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Does your partner's joking ever get on your nerves?

Communication · 3 min read

Millie fell heals over heels in love with Isaac. She loved the twinkle in his eyes and his cheeky sense of humour. He was always joking around and making everyone laugh. His catchphrase was: there’s a funny story I heard about …”

Isaac always seemed to be happy. Millie noticed that he even had a smile on his face when others were sharing a sad story, although he’d usually change the subject quite quickly.

He teased Millie all the time and said that this was his way of showing that he loved her. Millie mostly felt fine with it, although sometimes she felt she was being mocked or even put down. 

Then Millie lost the job she loved very suddenly, and she found herself getting annoyed with Isaac, who’s response to everything she said seemed to be: cheer up, it’ll be ok.” And then he’d go on to share another funny story or joke around. 

Isaac’s behaviour was starting to get on Millie’s nerves!

Millie felt that Isaac didn’t take her feelings seriously and that left her feeling unloved, when she needed his comfort and support the most.

Why people often joke around…

We probably all know someone a bit like Isaac who’s warm, friendly and fun, but who prefers to keep everything light. Perhaps we recognise the tendency within ourselves.

Joking around and making light of things are often ways of coping with emotions that make us feel uncomfortable.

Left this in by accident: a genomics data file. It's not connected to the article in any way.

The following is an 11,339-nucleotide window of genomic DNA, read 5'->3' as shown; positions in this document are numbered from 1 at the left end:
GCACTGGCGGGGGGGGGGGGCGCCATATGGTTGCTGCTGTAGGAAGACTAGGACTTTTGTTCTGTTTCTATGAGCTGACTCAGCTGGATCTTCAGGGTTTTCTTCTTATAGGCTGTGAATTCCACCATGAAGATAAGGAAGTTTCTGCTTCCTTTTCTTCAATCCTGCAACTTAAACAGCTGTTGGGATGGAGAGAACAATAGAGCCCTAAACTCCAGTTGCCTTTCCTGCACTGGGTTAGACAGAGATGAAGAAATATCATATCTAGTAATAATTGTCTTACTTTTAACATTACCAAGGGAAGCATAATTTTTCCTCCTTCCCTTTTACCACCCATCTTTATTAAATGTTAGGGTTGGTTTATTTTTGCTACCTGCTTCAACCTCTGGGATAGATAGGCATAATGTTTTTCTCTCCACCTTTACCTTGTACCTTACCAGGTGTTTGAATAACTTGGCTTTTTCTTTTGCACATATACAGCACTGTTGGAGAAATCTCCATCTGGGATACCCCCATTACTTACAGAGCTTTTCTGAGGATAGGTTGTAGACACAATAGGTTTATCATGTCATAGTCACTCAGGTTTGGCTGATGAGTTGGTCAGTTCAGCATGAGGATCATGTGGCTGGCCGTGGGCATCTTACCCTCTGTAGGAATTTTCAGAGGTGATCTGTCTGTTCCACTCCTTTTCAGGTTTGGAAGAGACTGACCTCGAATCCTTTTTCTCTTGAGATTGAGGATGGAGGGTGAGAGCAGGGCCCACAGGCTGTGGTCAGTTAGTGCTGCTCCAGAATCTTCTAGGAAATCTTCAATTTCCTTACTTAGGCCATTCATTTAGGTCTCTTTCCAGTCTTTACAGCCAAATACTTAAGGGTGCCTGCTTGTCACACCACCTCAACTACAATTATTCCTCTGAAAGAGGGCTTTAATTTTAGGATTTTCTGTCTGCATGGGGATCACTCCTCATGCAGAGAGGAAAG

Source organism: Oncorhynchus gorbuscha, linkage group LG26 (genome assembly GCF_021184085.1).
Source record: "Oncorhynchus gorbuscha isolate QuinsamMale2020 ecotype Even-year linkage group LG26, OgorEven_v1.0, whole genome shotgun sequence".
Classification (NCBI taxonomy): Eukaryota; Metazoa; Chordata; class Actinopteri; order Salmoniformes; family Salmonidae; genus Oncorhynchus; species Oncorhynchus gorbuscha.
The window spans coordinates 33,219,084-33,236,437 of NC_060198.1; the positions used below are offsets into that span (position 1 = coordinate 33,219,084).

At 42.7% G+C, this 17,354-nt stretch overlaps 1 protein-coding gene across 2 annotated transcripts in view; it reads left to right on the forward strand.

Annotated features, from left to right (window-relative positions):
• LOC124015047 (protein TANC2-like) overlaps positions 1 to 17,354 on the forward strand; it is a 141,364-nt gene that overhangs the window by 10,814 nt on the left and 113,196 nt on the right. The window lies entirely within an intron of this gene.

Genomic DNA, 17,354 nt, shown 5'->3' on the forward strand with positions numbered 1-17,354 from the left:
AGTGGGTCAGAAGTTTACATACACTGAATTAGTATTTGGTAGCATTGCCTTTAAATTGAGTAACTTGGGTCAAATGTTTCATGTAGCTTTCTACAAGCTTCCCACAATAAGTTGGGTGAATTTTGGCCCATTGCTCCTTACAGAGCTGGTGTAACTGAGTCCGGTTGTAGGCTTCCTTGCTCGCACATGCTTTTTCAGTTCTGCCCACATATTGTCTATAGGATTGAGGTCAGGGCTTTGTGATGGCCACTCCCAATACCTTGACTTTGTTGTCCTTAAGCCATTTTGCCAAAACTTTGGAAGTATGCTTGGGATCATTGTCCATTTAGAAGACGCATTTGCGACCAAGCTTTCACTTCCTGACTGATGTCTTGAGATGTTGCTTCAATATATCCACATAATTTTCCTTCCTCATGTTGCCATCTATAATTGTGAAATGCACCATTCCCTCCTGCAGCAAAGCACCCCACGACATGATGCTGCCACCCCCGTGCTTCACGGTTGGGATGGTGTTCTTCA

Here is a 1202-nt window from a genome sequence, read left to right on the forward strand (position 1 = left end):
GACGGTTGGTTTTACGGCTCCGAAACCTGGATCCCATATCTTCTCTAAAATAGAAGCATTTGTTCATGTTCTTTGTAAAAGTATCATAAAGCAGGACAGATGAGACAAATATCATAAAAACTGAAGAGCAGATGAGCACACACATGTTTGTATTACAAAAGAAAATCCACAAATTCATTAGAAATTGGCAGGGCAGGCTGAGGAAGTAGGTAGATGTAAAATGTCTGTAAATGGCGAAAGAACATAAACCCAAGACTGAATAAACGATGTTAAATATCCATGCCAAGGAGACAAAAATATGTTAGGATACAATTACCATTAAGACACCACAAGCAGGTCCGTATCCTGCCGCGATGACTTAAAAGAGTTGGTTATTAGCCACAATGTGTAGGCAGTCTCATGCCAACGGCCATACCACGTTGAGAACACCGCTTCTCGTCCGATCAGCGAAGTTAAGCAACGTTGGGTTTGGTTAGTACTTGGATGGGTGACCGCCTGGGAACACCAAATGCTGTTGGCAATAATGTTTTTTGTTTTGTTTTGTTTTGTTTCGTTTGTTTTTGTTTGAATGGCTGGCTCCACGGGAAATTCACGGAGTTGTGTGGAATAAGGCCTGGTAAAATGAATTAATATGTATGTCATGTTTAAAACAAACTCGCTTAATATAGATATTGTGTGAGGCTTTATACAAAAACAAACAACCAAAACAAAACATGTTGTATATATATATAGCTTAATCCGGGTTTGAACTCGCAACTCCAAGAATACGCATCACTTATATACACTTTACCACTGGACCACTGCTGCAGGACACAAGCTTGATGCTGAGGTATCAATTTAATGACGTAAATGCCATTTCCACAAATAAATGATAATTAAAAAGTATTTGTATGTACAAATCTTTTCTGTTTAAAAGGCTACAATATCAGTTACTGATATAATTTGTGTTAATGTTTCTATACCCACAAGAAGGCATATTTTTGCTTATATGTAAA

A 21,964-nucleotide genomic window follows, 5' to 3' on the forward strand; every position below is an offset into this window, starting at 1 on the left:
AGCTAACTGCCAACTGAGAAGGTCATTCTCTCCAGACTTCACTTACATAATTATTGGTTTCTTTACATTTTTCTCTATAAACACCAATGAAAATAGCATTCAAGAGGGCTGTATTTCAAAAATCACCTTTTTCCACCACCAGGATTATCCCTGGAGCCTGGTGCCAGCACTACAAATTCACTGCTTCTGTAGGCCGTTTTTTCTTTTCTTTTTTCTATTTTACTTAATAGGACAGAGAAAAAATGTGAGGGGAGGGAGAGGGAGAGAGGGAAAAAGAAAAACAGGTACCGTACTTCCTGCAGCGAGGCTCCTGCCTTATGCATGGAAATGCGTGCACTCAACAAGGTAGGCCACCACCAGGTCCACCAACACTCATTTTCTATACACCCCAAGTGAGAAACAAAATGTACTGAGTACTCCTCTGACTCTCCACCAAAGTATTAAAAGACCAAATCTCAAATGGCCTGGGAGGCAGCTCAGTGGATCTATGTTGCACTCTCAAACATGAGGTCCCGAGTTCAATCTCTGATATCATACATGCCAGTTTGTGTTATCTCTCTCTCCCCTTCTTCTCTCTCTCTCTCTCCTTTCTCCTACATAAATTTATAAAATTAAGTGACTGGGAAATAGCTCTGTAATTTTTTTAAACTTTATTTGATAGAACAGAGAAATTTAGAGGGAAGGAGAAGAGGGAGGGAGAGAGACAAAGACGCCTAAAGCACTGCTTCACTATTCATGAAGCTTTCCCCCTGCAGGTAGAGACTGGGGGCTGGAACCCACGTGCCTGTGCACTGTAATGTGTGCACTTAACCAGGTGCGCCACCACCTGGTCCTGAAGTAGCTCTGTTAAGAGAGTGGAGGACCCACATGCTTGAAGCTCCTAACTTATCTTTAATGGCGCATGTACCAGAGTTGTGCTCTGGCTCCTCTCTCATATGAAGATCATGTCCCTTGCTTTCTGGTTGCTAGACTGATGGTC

Joking can be a defence mechanism to keep difficult feelings at a distance. It could be that a person is unaware of their own feelings, or the feelings of others; or perhaps he or she has never learned how to talk about them.

It could also be that the joker’ has learned to stuff their real feelings deep inside and finds it difficult to show their true feelings to anyone (especially if they have experienced a lot of pain in childhood).

How to handle jokers’ if things get annoying

If you recognise this tendency to behave like a joker then try to remember that you don’t need to crack jokes, make light of things, cheer people up, or be fearful about other people’s strong emotions. Instead show that you care and take your partner’s feelings seriously by listening well without interrupting. Show empathy; by saying something like: I’m sorry to hear that you’re feeling … that must be hard.”

Millie decided to talk to Isaac about his joking.

She found a time when they could talk alone and told him that she loved his sense of humour and fun-loving nature, but that she also felt really hurt by his telling of funny stories whenever she expressed anxiety or anger about her job situation and that she felt like her feelings weren’t being taken seriously. 

Isaac listened and later explained that he had no idea of the effect his joking had on Millie. He said that his joking was part of who he was, but he would try and listen better and give her space to talk about her feelings.

And then he said: did you hear the one about … ? But he quickly added …only joking!”


We all fall into certain communication habits, for the good and not so good, especially with our partner! Toucan Together helps you discover deeper ways of communicating and find positive approaches for resolving arguments, grow intimacy, trust and more. Get started by taking the​‘Pulse’ of your relationship with our short research-based quiz and see the health of your relationship across seven key indicators. GET STARTED NOW | LOG IN

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